Florida High Court Says Appraisals Can be Compelled Before Coverage Decided *Centurion Insurance AFS*
The Florida Supreme Court has resolved a conflict between differing appeals court decisions, deciding that property insurers can be compelled to submit to the appraisal process long before causation, coverage and misrepresentation issues are settled in claims disputes.
“For the reasons explained below, we approve the Second District’s decision and disapprove the certified conflict cases to the extent they are inconsistent with this opinion,” the high court said Thursday.
The opinion in American Coastal Insurance Co. vs. San Marco Villas Condominium Association could be seen as a setback for insurance carriers that have relied on 2010 and 2014 appellate rulings to refuse appraisals in certain cases. The ruling could also be considered a rare win for Florida condo associations, which have been battered by soaring premiums, greatly reduced coverage limits and painful inspection and repair costs that can’t easily be postponed, under a 2022 statute.
The central issue in the American Coastal case was when appraisals can be ordered. Most property insurers include an appraisal clause in policies. In that process, a panel of experts arrive at a repair cost when policyholders and insurers’ amounts differ.
In this case, American Coastal may have hoped to escape or postpone the appraisal due to the huge difference in repair estimates and because of questions about the validity of the condo’s claimed amount. AmCoastal, which until last year was affiliated with now-insolvent United Property & Casualty Insurance, had offered $192,629, after depreciation and deductible, for a San Marco claim submitted after Hurricane Irma hit in 2017.
Dissatisfied with that payout, the condo association hired its own engineers, which claimed damage of more than $8 million, the court explained.
San Marco, on Marco Island, south of Naples, demanded an appraisal, in keeping with the policy. American Coastal refused, arguing that an appraisal was premature while a claims investigation was still underway. The condo association filed suit, asking a trial court to step in and order an appraisal.
At this point, the court noted, AmCoastal sent a letter to San Marco officials, stating that it was now denying the claim altogether due to the condo’s alleged fraud, exaggeration and misrepresentation on the level of damage claimed. The Collier County Circuit Court judge held a hearing and compelled the appraisal process. AmCoastal appealed, but Florida’s 2nd District Court of Appeals upheld the trial judge.
The appeals court relied on its 2020 ruling in another condo case. But the court also certified that its decision directly conflicted with three earlier rulings by the 4th District Court of Appeals, which had disallowed appraisals until underlying issues were resolved.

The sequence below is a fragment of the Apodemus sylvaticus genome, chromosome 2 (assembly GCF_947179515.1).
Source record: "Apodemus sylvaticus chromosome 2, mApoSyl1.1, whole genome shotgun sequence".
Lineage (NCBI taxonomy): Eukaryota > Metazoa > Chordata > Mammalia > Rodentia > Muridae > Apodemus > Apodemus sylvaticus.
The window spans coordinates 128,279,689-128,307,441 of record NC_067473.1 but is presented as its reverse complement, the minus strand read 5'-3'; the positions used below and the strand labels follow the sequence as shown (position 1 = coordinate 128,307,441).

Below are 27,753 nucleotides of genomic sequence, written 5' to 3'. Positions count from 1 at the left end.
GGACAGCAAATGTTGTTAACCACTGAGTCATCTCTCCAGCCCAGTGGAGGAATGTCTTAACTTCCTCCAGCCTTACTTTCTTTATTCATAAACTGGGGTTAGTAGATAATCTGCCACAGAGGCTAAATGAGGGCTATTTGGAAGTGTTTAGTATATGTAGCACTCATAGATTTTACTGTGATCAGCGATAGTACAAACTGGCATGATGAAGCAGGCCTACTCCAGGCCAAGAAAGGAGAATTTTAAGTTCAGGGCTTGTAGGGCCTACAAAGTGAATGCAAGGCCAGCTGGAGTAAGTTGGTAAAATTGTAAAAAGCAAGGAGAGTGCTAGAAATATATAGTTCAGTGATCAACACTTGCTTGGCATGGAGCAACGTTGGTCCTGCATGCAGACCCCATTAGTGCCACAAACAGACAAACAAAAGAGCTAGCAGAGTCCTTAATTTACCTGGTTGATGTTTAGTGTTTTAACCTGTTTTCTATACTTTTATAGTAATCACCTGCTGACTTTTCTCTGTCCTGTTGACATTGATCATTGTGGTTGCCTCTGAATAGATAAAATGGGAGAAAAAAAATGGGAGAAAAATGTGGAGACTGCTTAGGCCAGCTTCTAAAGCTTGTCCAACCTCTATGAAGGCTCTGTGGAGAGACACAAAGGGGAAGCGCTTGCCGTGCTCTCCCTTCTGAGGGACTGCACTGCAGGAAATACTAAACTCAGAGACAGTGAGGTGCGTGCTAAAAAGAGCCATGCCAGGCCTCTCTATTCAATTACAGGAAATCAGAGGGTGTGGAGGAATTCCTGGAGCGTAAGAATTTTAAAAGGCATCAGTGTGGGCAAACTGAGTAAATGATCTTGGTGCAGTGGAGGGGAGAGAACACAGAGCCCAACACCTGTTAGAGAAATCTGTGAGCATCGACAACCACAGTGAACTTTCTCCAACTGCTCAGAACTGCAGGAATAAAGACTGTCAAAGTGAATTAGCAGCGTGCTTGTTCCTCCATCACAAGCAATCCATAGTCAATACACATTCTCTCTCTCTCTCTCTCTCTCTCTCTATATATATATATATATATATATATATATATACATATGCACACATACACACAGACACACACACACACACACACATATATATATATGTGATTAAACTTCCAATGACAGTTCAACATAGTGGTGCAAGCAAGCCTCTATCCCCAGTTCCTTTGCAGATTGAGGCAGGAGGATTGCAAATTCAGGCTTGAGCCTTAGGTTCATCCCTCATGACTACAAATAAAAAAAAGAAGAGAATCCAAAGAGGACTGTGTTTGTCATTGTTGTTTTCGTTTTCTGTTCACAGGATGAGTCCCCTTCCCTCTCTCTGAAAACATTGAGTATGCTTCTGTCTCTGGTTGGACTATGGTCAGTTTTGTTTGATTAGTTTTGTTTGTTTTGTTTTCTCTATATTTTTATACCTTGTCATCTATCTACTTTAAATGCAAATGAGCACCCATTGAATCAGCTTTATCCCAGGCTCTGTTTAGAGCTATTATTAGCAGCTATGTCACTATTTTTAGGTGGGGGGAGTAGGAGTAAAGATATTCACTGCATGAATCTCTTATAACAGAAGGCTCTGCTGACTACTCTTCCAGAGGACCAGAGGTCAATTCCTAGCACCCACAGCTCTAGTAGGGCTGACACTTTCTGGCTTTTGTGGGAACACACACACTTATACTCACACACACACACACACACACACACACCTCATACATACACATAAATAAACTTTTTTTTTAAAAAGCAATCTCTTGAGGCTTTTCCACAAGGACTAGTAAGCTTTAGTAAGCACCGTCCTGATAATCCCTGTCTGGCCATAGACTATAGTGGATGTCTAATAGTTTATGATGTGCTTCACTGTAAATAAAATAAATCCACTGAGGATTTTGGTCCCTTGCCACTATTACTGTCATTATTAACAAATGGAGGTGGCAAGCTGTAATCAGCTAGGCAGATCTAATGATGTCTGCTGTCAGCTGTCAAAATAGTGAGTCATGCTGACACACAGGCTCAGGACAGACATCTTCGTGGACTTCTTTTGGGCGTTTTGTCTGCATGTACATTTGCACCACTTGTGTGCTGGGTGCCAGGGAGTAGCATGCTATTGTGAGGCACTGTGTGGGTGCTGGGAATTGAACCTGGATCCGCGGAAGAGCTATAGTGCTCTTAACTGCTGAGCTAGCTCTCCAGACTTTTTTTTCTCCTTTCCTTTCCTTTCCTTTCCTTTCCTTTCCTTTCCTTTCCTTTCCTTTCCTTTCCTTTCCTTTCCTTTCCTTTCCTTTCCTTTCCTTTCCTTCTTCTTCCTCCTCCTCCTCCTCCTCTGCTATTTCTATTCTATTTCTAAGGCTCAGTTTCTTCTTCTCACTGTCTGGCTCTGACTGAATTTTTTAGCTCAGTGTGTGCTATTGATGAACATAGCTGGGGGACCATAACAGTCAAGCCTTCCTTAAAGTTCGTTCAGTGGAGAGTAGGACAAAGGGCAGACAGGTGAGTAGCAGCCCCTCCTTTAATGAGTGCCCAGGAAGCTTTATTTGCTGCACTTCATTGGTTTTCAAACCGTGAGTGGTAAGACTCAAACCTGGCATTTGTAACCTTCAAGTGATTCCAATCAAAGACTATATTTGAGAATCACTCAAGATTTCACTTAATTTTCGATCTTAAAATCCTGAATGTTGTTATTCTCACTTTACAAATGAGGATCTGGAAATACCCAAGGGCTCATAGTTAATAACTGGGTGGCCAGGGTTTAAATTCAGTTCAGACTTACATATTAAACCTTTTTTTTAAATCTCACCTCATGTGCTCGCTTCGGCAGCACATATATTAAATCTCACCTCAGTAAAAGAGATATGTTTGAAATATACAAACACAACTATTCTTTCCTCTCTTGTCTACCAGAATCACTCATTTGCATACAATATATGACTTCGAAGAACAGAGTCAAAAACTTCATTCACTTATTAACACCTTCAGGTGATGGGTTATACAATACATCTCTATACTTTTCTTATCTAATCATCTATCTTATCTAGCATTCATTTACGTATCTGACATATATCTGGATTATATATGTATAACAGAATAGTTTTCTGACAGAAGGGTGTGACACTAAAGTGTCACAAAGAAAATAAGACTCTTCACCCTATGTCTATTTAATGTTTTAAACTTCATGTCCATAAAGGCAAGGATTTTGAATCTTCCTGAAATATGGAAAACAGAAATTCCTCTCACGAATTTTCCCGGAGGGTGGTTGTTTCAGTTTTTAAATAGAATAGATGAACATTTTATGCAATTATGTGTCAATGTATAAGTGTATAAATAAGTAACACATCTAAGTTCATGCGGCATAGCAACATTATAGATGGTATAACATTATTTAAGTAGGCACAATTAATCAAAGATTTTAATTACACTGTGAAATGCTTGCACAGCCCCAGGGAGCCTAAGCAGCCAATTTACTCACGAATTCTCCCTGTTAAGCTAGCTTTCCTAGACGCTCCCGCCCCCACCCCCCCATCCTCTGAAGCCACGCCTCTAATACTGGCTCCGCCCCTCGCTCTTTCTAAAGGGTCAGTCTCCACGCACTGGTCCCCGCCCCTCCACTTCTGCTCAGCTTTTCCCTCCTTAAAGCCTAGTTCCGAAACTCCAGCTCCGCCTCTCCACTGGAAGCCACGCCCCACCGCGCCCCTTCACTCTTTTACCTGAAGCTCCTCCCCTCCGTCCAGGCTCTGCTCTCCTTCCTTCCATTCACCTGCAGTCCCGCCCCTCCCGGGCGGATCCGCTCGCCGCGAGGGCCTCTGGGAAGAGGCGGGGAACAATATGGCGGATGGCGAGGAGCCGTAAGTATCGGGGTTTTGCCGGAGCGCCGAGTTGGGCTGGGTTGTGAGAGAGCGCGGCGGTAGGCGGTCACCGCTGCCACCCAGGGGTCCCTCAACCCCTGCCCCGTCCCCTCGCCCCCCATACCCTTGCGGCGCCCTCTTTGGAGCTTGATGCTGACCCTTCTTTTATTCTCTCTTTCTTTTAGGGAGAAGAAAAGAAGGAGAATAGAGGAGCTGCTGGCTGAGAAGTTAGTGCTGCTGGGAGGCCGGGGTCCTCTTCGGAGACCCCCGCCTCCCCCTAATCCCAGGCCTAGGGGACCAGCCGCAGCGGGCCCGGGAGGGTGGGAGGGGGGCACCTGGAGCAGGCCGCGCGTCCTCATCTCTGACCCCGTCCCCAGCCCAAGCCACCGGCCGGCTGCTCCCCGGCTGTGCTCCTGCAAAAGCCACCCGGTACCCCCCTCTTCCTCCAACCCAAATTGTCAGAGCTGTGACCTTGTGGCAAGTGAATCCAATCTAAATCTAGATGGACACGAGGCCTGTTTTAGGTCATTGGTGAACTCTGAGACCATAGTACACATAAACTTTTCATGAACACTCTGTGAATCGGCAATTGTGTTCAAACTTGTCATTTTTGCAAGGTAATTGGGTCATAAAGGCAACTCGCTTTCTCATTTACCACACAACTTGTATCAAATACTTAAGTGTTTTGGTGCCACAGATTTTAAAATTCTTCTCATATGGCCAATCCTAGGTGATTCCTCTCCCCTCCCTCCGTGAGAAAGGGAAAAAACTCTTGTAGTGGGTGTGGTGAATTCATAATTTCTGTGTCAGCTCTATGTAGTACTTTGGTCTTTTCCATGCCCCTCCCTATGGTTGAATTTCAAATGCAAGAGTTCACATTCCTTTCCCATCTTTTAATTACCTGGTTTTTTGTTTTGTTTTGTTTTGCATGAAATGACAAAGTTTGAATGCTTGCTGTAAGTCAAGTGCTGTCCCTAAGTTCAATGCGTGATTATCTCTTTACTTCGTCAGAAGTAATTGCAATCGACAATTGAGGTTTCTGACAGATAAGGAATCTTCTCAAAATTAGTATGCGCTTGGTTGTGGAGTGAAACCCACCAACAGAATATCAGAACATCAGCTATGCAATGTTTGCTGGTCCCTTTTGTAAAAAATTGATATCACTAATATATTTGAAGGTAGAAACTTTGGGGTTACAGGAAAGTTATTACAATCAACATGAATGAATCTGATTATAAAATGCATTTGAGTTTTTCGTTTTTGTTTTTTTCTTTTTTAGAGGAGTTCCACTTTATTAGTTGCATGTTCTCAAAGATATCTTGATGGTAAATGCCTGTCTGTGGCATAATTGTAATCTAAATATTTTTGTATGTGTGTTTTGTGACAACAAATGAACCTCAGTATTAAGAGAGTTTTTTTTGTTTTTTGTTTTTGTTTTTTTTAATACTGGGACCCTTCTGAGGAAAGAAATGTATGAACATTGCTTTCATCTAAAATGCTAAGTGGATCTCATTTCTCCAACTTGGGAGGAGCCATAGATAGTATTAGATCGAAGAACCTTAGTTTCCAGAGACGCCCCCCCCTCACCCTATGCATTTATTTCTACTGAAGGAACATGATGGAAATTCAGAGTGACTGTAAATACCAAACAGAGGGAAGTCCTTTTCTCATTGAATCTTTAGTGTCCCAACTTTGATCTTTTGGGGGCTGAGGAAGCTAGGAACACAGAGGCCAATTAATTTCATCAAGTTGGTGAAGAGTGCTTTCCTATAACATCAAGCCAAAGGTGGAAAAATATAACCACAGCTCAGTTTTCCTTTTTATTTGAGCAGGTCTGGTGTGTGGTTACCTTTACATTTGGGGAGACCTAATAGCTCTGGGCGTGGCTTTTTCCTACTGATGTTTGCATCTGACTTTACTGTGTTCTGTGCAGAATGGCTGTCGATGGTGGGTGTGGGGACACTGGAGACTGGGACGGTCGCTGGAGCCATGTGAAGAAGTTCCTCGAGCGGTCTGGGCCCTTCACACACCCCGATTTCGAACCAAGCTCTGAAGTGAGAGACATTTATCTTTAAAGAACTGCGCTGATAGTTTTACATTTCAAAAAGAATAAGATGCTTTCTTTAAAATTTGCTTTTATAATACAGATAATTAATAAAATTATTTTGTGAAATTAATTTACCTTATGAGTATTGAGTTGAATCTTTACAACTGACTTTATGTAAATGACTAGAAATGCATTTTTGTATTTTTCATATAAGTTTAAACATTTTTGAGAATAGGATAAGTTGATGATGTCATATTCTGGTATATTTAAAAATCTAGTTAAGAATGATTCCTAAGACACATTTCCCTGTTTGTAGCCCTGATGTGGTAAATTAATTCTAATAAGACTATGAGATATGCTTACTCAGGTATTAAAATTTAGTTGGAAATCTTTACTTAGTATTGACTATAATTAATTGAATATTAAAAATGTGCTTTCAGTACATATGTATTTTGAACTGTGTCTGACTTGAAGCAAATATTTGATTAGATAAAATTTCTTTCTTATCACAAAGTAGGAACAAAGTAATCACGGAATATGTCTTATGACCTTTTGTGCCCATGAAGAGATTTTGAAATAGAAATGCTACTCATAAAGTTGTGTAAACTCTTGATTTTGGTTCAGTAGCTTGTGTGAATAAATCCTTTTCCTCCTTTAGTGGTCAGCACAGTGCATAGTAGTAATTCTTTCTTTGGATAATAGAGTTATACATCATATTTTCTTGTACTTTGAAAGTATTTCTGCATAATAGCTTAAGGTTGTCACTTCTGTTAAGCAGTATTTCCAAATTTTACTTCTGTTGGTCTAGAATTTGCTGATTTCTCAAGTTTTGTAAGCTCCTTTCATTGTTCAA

The Supreme Court found that American Coastal’s own San Marco policy language shows that appraisals can be done early because the insurer retains the right to deny the claim.
“Although the policy does not contain a provision directly governing the issue of timing, it does include a retained-rights provision that speaks to this issue,” Justice Jamie Grosshans wrote for the court.
She noted a 1996 court decision that upheld an insurer’s right to raise coverage issues after an appraisal.
“Thus, in light of the retained-rights provision and absent policy language controlling the issue of timing, we hold that a trial court has discretion in determining the order in which coverage and amount-of-loss issues are resolved,” the justice wrote.
Michael Packer, an insurance defense attorney with the Marshall Dennehey law firm, said the decision underscores the Supreme Court’s 2002 opinion in Johnson vs. Nationwide Mutual. American Coastal attorneys had, in fact, leaned on the Johnson decision – as interpreted by the 4th DCA in a 2010 decision – to refute the appraisal demand.
But the high court justices noted that the 4th DCA had misconstrued the Johnson decision.
“I understand how the 4th DCA could have misread the Johnson decision because when you read it, you can interpret it to say that when the carrier denies the claim outright, it has to decide the coverage issues first,” Packer said. “But when it is only a partial denial, you can go to appraisal first.”
In the end, the Supreme Court decision this week may not be earth-shaking to the insurance community, partly because some carriers and their attorneys have come to understand that the appraisal process can cut both ways. An insurer may not want an appraisal early on if it fears that the appraisers will land on a massive damage estimate, Packer said. On the other hand, if coverage defenses and a right to deny the claim are preserved, a carrier’s misrepresentation argument could be strengthened if the appraisal award comes in close to the carrier’s offer.
Going forward, if property insurance companies don’t want to face similar disputes, they can word policies to make it clear that coverage disputes must be resolved before an appraisal, he said.
Packer also pointed out that the high court’s decision does not mandate early appraisals, but gives trial courts discretion to have coverage and causation issues settled first, when appropriate.
“In sum, we conclude that trial courts have discretion in determining the order in which coverage and amount-of-loss issues are resolved,” the high court wrote. “American Coastal, though presenting a myriad of arguments, has not challenged the trial court’s exercise of that discretion based on the facts and circumstances unique to this case.”
Attorneys involved in the case could not be reached Thursday.
Photo: San Marco Villas, via the association’s website.